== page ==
• In general, international guidance recommends using a “housekeeping” concept as basis to define a household and a “de jure” enumeration approach based on the concept of “usual residence”.
  • The housekeeping concept defines “households” taking into account the pooling of resources to make provisions for food and other essentials for living. On this basis, there may be one-person or multi-person households, with members who may or may not be related. There may also be one or multiple households in a single dwelling unit. Households may also be located in collective living quarters, including institutions.
  • Alternately some countries may use a “household dwelling” concept which considers all persons living in a housing unit as belonging to the same household. Following this concept, there is one household per occupied housing unit.

Individual LFS questionnaire for countries with low prevalence of small-scale own-account farming or fishing

This questionnaire starts with the detection of work for someone else in exchange for remuneration such as salary, wage, tips, or commissions as dependent workers. Respondents who were not involved in this type of work are further asked about engagement in both agricultural and non-agricultural work for profit as independent workers.

Individual LFS questionnaire for countries with high prevalence of small-scale own-account farming or fishing

This questionnaire starts with the detection of agricultural own-account work regardless of the intended destination of products (for market or for own consumption). Further, employed independent agricultural workers are identified using answers to the question on the main destination of their production. Then, respondents who did not work as independent workers in agriculture are asked questions to detect their involvement in employment as either dependent workers in any activity, or as independent workers in non-agricultural activities.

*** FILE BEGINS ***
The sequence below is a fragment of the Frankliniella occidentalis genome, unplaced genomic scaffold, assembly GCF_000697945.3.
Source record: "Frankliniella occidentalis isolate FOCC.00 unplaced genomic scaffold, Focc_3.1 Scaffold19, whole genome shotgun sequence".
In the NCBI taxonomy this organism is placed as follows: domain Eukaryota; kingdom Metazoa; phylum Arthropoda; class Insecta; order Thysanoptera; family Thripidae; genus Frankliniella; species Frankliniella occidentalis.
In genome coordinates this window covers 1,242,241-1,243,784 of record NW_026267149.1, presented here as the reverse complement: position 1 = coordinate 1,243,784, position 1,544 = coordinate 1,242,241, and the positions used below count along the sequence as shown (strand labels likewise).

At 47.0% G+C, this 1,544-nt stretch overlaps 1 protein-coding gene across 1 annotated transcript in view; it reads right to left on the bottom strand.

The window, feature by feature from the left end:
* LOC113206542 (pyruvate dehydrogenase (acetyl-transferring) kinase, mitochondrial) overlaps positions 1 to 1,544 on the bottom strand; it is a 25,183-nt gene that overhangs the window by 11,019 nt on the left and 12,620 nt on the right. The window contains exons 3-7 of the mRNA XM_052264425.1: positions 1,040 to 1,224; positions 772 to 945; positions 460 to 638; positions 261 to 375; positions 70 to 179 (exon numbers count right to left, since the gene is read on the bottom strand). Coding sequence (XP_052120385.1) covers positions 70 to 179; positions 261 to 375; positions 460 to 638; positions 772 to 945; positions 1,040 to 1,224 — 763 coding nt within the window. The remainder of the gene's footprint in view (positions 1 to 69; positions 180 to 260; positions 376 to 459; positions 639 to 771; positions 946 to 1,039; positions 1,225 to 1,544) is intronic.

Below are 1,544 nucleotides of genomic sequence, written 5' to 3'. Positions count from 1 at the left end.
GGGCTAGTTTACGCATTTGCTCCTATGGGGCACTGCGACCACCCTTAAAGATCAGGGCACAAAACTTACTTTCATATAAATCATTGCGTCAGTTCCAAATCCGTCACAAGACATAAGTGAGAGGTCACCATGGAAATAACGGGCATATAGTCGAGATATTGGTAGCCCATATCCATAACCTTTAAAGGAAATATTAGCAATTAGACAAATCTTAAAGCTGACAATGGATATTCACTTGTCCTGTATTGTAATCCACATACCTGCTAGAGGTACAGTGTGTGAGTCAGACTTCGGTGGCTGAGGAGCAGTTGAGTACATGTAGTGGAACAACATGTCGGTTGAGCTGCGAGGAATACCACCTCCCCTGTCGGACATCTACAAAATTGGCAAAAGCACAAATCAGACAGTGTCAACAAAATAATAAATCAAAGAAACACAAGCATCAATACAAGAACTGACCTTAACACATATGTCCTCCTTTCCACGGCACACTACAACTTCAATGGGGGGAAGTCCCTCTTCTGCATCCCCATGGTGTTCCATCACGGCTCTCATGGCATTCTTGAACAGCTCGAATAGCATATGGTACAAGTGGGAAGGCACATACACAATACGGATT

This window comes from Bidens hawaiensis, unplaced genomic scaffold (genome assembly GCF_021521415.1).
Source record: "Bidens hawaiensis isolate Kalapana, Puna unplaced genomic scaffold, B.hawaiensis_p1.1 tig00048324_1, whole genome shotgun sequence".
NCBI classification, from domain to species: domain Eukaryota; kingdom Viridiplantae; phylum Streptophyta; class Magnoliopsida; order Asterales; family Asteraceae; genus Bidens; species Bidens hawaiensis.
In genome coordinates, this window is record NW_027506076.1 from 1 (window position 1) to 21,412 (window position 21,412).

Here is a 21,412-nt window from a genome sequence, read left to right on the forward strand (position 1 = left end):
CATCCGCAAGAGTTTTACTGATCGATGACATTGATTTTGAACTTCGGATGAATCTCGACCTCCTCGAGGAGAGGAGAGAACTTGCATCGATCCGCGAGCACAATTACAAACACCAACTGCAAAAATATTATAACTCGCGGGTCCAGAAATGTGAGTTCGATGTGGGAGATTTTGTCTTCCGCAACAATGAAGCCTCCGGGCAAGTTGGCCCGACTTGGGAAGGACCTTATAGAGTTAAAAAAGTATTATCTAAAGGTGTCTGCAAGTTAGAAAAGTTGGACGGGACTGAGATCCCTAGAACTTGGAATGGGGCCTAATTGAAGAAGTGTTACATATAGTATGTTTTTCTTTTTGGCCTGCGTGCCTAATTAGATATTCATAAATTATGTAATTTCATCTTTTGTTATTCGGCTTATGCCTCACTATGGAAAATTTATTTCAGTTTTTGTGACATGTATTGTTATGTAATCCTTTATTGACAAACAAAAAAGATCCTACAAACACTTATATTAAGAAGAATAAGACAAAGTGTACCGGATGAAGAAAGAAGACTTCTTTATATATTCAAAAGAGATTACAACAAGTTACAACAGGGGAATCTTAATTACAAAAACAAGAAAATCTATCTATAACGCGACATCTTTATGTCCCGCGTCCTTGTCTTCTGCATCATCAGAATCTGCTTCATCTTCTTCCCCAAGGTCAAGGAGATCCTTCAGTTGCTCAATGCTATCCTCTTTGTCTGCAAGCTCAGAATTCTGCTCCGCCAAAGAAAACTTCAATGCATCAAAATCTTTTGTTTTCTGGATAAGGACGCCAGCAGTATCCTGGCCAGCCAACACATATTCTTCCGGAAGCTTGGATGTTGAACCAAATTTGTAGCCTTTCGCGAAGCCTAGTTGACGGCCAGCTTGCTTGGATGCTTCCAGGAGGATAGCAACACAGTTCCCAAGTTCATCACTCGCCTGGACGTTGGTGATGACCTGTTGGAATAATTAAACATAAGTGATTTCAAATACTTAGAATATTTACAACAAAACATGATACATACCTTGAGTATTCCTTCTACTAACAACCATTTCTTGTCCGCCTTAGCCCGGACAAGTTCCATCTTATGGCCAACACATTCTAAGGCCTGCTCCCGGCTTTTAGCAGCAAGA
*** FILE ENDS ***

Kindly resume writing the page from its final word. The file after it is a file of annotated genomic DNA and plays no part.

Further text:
Individual LFS questionnaire which captures the main activity as self-declared in addition to labour force status

This questionnaire starts with the identification of the respondents’ self-perceived main activity. Then, those who report themselves as mainly working for pay or profit continue to questions on characteristics of the job. And those who report themselves as mainly doing something else, are asked questions to detect their possible engagement in paid work as either dependent or independent workers in any type of activities.

Se below the list of LFS modules developed to collect data on unpaid work and on special topics related to employment. Click on the + sign to find details about each of them. More modules will be added in the coming months.

LFS volunteer work module

Scroll to Top
Skip to content